But after the commission's 2004 ruling in the Unions' favor, plasma televisions entering the U.S. from China were hit with a 23% commission, stemming the tide of manufacturing job losses.

"That one makes me feel kind of proud," said Johnson, who testified before the commission and the Commerce Department. "Rarely did you see labor win a fair trade fight like that."

An even bigger win was on the horizon. Not long before his retirement in 2015, Hill asked Johnson to start another organizing campaign at BGE, where the IBEW had fallen short in four previous attempts.

This time, BGE employees voted in January 2017 for IBEW representation, leading to the formation of Baltimore Local 410. About 1,400 of those employees officially became members when a first contract was ratified in 2019.

"I couldn't meet with everyone all the time, so I started building relationships with people at each one of [BGE's] service centers," Johnson said. "That's what it was like for the first six or eight months.

"Everyone heard the exact same message from the exact same person, which helped avoid a lot of confusion in messaging. It was just a matter of getting to know everyone and gaining their trust. Then, it just happened."

Personnel Director Mike Knox was an organizer in the Membership Development Department during that campaign and has been a close friend ever since.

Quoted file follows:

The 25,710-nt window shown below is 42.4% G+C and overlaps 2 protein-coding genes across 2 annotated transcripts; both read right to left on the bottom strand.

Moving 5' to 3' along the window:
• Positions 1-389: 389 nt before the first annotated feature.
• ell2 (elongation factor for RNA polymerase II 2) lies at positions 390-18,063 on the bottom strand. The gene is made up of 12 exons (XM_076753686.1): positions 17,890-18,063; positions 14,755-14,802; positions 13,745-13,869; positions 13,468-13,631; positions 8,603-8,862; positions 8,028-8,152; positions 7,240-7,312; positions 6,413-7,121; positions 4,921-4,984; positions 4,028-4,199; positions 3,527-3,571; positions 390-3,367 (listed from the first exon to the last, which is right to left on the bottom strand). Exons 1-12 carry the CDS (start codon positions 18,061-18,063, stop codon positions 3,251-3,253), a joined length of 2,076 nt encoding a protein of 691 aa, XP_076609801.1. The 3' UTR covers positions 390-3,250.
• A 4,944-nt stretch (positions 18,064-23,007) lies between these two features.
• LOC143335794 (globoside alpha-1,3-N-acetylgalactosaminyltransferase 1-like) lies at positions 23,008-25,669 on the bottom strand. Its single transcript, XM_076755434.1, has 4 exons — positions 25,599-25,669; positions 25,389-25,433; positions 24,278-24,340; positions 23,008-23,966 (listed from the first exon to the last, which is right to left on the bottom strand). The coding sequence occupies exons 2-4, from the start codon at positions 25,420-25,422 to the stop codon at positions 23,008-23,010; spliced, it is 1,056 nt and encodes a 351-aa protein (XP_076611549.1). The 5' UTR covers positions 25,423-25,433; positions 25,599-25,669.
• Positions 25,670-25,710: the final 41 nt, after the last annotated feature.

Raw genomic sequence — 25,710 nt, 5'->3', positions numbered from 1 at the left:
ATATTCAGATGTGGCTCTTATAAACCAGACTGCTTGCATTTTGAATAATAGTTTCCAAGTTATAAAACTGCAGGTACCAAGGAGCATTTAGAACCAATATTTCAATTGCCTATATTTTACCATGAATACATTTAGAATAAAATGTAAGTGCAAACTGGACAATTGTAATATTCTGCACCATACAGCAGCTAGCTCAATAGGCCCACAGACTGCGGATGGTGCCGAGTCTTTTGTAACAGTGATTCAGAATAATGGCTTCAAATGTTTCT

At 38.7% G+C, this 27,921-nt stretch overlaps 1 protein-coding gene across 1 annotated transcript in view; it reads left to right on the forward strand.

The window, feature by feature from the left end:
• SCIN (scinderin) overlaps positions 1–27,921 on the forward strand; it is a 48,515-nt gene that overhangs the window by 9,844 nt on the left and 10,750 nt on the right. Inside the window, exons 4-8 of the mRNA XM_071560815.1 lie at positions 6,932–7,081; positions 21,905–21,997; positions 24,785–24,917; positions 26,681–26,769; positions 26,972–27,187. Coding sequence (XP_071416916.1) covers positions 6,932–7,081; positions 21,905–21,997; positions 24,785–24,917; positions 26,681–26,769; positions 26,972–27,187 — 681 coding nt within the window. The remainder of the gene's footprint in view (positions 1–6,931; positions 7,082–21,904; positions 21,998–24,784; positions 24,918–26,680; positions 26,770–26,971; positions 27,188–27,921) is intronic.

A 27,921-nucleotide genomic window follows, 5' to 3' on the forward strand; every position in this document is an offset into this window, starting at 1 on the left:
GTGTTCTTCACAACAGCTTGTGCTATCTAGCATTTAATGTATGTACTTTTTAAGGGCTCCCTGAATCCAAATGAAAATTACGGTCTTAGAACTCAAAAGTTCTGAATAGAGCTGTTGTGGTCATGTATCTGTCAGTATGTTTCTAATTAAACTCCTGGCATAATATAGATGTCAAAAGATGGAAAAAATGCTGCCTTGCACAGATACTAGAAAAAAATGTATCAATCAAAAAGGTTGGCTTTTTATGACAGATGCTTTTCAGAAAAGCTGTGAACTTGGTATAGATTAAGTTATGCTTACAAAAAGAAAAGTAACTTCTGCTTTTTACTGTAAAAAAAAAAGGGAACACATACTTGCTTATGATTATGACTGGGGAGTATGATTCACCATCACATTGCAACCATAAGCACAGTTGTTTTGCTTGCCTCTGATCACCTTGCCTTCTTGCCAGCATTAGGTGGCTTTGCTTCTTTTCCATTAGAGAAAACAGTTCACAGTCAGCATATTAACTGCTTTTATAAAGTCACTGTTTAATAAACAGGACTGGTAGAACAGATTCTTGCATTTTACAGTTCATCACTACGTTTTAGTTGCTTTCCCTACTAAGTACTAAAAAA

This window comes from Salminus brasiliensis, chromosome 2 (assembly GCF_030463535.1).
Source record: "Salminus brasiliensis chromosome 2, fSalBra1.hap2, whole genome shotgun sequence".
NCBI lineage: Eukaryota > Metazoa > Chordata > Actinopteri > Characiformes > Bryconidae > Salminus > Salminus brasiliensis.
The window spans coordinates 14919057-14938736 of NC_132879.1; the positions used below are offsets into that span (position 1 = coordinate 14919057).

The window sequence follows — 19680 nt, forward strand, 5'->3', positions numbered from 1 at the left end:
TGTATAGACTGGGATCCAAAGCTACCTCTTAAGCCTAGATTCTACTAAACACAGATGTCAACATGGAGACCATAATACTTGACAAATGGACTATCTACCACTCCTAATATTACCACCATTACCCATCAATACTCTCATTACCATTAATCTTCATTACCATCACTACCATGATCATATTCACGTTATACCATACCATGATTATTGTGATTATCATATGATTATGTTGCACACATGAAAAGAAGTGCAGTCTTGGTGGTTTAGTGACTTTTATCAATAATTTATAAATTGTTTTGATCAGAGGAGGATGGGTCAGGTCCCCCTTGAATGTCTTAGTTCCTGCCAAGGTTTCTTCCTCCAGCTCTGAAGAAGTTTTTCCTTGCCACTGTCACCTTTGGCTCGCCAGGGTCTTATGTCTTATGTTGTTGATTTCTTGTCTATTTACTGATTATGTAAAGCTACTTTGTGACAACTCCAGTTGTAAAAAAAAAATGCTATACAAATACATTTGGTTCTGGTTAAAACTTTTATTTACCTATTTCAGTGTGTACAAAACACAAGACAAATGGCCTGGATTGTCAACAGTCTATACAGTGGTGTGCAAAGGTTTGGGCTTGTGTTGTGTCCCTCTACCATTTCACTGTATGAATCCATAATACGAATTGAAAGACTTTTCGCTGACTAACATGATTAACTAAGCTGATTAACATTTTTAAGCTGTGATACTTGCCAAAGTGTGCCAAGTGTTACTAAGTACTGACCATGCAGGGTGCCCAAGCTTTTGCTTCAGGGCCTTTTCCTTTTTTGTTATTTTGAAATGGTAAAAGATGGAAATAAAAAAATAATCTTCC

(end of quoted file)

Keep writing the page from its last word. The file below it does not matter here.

"Man, what a big win," Knox said. "Troy and his team developed an organizing plan throughout that campaign that was spot on. From all the meetings we had, to the hand billing and door knocking, it was well planned out.

"Troy was always kind enough to introduce me to people within the IBEW. Several are close friends to this day. I owe a lot to his leadership."

In retirement, Johnson plans to attend Oklahoma University football games and watch Washington Nationals baseball. He had Nationals season tickets while working at the International Office. He also plans to spend more time on golf, woodworking and restoring classic sports cars.

Johnson and wife Retta now live in Blanchard, Okla. They have two children and five grandchildren. Western Electric closed its Oklahoma City plant in 2003 and Local 2021 eventually amalgamated with Oklahoma City Local 1141, where he remains a member.

The officers and staff thank Brother Johnson for his service and wish him and his family a long and happy retirement.


Troy Johnson